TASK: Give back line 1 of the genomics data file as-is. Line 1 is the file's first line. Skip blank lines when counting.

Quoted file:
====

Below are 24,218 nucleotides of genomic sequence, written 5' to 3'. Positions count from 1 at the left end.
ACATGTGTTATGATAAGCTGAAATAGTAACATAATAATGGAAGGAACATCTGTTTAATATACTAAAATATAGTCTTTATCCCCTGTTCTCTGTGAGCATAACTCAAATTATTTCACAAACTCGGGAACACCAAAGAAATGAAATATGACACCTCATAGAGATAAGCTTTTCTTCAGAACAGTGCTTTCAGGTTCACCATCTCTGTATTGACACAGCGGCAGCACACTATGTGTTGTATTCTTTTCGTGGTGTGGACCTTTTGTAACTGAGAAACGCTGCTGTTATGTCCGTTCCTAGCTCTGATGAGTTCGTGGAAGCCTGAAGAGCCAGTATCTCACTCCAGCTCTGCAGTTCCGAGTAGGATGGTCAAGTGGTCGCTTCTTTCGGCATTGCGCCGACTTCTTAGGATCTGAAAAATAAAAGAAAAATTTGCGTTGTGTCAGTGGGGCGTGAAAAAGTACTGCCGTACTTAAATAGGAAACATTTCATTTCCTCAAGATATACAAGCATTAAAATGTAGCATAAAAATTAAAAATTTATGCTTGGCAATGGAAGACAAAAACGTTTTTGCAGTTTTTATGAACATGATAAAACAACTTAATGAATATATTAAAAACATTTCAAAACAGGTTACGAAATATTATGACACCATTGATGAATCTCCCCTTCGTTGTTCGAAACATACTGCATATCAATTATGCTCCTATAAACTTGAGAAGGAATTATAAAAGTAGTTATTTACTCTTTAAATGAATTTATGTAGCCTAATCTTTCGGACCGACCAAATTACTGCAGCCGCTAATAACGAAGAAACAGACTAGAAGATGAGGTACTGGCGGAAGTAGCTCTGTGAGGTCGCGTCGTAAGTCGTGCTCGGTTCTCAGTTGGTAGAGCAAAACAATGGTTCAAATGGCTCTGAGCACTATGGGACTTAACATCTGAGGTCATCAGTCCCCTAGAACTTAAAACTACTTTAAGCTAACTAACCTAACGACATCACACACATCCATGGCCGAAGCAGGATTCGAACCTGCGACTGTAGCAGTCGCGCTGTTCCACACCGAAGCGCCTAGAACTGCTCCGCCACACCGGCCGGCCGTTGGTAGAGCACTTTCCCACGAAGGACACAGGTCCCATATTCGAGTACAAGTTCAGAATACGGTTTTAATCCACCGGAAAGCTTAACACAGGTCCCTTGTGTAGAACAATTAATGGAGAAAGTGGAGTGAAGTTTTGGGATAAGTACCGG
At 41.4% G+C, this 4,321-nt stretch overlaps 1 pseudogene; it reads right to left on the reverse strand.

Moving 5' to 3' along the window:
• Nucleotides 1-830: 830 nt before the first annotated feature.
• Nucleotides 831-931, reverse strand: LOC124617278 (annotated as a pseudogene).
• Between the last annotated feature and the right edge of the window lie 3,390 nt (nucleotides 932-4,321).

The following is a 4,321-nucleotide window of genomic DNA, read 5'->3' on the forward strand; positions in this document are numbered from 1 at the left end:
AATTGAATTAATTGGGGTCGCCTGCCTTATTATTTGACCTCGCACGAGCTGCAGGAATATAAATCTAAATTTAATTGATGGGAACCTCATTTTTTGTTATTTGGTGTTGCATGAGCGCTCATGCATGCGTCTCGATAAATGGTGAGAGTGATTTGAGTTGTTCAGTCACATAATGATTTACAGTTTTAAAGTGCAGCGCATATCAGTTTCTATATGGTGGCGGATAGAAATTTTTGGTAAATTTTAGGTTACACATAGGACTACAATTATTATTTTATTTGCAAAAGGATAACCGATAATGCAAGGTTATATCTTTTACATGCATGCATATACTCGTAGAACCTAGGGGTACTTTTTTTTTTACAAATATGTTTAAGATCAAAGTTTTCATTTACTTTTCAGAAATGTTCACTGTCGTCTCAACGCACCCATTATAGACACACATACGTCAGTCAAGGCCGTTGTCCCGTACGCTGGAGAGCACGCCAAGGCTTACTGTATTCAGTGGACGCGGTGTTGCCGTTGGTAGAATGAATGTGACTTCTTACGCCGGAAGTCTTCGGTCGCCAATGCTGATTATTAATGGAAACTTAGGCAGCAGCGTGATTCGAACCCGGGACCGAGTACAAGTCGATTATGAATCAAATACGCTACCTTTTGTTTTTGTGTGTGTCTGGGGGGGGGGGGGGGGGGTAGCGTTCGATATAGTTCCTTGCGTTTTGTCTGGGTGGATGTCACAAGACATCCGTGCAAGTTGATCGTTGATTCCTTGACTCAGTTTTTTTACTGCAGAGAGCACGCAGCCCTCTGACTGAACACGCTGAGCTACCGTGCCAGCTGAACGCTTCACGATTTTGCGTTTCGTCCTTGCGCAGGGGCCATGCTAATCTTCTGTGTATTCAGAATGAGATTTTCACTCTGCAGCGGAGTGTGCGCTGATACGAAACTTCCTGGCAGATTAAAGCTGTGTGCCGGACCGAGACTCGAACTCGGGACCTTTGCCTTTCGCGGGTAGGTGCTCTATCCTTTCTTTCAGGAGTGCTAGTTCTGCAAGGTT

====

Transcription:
Below are 24,218 nucleotides of genomic sequence, written 5' to 3'. Positions count from 1 at the left end.